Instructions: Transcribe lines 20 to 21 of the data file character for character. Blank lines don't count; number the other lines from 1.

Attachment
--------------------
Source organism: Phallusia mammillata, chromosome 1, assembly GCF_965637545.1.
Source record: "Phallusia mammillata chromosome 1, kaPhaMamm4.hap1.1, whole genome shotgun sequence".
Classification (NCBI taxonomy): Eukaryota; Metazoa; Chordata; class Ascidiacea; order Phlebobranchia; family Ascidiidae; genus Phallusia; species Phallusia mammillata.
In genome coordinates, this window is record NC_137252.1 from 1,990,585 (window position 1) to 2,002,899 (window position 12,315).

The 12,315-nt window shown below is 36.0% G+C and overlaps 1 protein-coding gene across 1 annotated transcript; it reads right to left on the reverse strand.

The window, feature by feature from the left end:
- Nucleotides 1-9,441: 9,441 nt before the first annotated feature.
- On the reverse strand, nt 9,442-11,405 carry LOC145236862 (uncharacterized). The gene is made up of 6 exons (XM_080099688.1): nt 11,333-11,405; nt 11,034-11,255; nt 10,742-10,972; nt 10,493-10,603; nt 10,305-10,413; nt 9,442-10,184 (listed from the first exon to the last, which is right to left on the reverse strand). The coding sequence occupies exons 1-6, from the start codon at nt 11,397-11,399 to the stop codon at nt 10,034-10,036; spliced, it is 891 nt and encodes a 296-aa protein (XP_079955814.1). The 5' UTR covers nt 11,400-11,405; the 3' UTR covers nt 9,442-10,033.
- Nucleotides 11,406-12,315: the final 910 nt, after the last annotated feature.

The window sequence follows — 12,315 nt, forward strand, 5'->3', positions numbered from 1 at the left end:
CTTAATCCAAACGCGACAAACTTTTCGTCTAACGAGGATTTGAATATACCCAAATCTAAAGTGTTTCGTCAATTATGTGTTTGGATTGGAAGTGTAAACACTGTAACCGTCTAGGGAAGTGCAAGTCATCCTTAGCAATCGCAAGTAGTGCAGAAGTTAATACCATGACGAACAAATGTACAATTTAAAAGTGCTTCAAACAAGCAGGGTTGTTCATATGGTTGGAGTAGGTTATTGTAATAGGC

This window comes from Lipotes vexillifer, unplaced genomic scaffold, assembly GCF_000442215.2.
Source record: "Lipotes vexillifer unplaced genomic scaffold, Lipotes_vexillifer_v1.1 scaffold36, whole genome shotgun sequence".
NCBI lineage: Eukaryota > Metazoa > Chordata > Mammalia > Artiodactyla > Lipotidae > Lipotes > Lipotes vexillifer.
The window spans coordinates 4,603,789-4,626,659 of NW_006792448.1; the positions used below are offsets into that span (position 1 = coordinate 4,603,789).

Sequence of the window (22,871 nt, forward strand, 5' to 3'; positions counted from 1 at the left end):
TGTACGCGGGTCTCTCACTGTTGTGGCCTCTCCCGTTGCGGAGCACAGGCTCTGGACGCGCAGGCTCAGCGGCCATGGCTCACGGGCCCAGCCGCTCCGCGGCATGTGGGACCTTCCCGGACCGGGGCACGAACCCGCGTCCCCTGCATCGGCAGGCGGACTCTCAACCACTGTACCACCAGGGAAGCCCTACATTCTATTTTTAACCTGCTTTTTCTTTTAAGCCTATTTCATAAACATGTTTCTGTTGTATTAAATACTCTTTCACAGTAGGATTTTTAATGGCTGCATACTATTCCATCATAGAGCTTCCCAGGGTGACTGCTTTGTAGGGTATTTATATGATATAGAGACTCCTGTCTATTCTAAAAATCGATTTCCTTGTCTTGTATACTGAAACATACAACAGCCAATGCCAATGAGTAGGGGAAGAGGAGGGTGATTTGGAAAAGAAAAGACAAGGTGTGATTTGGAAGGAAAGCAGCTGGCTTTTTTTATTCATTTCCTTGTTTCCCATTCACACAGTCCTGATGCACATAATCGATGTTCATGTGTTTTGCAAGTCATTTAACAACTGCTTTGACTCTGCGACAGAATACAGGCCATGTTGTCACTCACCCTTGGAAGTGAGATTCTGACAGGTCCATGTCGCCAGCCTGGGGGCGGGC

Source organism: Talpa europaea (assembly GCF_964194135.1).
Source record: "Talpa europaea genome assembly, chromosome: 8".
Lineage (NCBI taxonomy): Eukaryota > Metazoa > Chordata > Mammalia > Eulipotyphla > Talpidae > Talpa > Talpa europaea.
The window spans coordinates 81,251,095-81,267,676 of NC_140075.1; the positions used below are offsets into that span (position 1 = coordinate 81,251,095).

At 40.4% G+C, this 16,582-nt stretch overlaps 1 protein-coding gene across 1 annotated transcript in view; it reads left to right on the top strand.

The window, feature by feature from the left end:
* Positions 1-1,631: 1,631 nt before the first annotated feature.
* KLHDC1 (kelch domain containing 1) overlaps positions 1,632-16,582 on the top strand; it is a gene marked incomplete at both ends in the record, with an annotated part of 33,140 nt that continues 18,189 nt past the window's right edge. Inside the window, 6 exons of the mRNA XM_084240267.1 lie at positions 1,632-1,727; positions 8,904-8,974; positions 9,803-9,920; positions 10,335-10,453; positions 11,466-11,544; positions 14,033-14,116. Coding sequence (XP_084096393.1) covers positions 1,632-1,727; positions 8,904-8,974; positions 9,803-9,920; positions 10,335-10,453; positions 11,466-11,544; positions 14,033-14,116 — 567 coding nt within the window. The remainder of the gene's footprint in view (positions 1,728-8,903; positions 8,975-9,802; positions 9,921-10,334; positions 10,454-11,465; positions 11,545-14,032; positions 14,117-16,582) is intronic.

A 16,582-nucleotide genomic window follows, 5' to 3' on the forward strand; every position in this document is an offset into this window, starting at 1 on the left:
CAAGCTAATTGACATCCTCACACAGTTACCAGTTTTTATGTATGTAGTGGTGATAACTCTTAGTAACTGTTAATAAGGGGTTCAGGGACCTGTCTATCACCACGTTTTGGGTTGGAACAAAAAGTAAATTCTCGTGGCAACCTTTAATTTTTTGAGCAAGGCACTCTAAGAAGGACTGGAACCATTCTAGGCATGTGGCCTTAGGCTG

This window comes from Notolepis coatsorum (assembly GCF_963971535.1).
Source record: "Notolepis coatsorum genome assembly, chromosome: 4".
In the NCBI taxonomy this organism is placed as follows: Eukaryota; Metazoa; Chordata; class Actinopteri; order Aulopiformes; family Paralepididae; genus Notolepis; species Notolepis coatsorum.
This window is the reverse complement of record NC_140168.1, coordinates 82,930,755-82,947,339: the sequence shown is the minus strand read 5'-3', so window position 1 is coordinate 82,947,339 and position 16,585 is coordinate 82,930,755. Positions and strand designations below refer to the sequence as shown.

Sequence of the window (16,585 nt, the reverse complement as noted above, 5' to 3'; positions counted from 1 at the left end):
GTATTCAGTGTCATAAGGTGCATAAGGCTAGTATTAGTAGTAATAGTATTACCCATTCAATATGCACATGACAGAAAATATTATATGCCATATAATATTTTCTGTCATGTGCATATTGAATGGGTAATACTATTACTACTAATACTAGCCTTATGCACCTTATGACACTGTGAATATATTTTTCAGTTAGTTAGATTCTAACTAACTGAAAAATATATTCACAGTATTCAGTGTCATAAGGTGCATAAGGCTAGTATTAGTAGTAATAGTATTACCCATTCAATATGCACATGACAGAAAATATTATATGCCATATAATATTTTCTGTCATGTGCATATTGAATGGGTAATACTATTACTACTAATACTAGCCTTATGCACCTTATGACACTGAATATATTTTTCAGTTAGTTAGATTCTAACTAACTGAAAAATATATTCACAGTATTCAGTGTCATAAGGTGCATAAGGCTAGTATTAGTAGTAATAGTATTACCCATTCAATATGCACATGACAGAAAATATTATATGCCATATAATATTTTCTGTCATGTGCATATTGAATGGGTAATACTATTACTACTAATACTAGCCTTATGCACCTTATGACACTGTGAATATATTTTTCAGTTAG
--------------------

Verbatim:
Lineage (NCBI taxonomy): Eukaryota > Metazoa > Chordata > Mammalia > Eulipotyphla > Talpidae > Talpa > Talpa europaea.
The window spans coordinates 81,251,095-81,267,676 of NC_140075.1; the positions used below are offsets into that span (position 1 = coordinate 81,251,095).